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A public discussion art, activism, and social justice at the new Pussy Riot book’s NYC launch / by Paula Mejia

It's a sweltering Sunday evening. July 14. A malignant humidity has loomed over New York for the past month. But the lingering thickness in the air right now feels abrasive, like sandpaper against my skin. Walking towards the Lower East Side, towards the volunteer-run bookstore and activist center Bluestockings, I hear the people have gathered. They’ve marched past Union Square seeking for Trayvon Martin's lost justice. Somewhere. 2013 and 1963 aren't too far removed, it seems.

At Bluestockings, we are celebrating the launch of Let’s Start a Pussy Riot!, a collection of “supporter responses” curated by Emely Neu, edited by French and published last month by Rough Trade Records. The editors describe the book as “a creative response” comprising “culture and creativity to form our activism and inform our minds … writing, painting, singing our opinions in order to distil them further in the minds of others.” The book was published in collaboration with Pussy Riot.

"Open all the doors, tear off your epaulettes. Come, taste freedom with us." The last line of Nadeza Tolokonmikva's closing statement in court wraps up the sentiment of Pussy Riot's fervor for justice, one that caused their imprisonment. It also fittingly embodies the spirit of French's book. Let's Start a Pussy Riot! is an invitation to participate in an ongoing discourse that extends far beyond the confines of print.

The book's first chapter illustrates the now infamous tale of Pussy Riot, the Russian punk rock bards imprisoned for their fearless stand against injustice. It features the three girls' riveting court statements, and lyrics to the songs that caused their imprisonment – particularly the jagged brilliance of "Putin Got Scared" and the Pussy Riot manifesto.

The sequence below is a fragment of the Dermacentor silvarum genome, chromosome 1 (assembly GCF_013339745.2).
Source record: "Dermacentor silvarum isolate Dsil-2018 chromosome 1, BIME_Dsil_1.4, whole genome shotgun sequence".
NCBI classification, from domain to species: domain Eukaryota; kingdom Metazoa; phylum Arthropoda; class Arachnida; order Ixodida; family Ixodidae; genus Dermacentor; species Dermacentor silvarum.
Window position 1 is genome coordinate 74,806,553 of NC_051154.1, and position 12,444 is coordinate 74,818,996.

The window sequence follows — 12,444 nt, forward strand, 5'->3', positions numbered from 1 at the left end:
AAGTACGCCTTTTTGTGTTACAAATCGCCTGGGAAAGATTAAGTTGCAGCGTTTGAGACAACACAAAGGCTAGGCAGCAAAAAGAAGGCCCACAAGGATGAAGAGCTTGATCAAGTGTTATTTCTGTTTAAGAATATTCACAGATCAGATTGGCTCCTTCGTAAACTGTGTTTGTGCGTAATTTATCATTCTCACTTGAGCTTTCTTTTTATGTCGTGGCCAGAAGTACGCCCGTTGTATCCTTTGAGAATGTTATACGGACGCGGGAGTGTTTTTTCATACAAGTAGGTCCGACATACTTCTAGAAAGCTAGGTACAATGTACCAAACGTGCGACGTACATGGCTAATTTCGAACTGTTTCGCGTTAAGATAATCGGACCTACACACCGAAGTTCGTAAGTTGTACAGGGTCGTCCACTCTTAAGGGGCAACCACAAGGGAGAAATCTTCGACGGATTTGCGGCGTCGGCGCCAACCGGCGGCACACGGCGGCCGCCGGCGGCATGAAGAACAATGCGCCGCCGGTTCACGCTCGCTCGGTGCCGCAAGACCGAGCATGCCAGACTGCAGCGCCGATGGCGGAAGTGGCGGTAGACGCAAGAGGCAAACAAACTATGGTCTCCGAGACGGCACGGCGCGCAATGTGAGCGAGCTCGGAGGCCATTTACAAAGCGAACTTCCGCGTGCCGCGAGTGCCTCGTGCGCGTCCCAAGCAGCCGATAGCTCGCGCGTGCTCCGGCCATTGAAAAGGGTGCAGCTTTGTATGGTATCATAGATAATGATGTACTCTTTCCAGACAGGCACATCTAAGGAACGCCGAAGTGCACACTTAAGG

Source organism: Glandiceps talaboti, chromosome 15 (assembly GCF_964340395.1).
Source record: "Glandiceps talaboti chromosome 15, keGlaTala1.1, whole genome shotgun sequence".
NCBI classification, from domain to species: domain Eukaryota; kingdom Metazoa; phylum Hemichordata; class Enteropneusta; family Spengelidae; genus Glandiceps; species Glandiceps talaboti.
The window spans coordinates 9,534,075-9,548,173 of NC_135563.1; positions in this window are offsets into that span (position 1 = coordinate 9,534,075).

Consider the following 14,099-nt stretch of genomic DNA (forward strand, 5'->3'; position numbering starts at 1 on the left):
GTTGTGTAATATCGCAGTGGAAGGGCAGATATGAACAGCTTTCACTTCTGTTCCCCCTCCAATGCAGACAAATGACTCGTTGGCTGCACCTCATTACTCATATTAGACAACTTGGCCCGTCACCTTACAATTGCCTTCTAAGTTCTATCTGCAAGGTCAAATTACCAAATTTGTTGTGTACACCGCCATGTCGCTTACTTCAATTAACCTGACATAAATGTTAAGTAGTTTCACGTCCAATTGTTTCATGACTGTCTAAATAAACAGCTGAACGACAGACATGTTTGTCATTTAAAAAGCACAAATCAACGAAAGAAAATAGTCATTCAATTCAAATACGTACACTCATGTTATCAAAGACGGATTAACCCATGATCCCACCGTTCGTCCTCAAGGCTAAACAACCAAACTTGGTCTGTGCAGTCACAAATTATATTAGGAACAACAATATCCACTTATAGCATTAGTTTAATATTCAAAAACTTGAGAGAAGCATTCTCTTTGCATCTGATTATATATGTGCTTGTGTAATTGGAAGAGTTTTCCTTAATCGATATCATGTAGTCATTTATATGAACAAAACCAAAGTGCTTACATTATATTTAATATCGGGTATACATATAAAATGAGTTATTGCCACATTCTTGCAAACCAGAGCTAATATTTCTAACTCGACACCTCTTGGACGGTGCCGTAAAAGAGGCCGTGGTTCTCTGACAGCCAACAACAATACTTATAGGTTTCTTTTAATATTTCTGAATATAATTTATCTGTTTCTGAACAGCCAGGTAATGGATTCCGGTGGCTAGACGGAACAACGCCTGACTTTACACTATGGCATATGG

The crux of the book, though, is composed of beautiful reactions to Pussy Riot's bravery including writing and visual art pieces from Lee Ranaldo of Sonic Youth, CSS, CocoRosie, Robyn, Kim Gordon, Lucky Dragons and many others. The most heart-wrenching piece is a fold-out, featuring an abstract painted contribution from the imprisoned Nadya Tolokonmikva's young daughter.

You could count Pussy Riot's performances on one hand, but they knew exactly which buttons to push in order to rally a massive body of listeners out of their apathetic states. Pussy Riot's first "tour" traversed escalators and trolleybuses. Their second performance was reflected on display windows as they occupied the roof of an "it" bar during a fashion show. Later they would occupy a prison roof, right before their subsequent arrest for their performance of "Putin Got Scared" in Moscow's Red Square. Pussy Riot donned brightly tinted balaclavas and dresses while wielding guitars and violet smoke. The forty-second performance earned them incarceration, but it become the click moment for an entire generation – particularly in western countries – who finally saw a group of fearless women triumph in their demand for basic rights.

French welcomes the evening’s speakers as they walk in: renowned punk professor Vivian Goldman, a veteran of punk rock's first wave; performance artist Kembra Pfahler and Girls Against God curator Anna Zobnina.

"It was a shock of recognition," explains Goldman. "These were girls like us!" For Goldman, Pussy Riot signifies a resurgence of the unsettlement that brewed punk in the first place as she knew it -- The Clash, The Slits and Sex Pistols among the groups she worked with. Pussy Riot, she explains, is uniting generations along the way to demanding justice. "These girls risked so much more than us. It's galvanizing. They picked up the flame," Goldman continues. "They were asteroids across the no-female activism sky...they lit all of us on fire."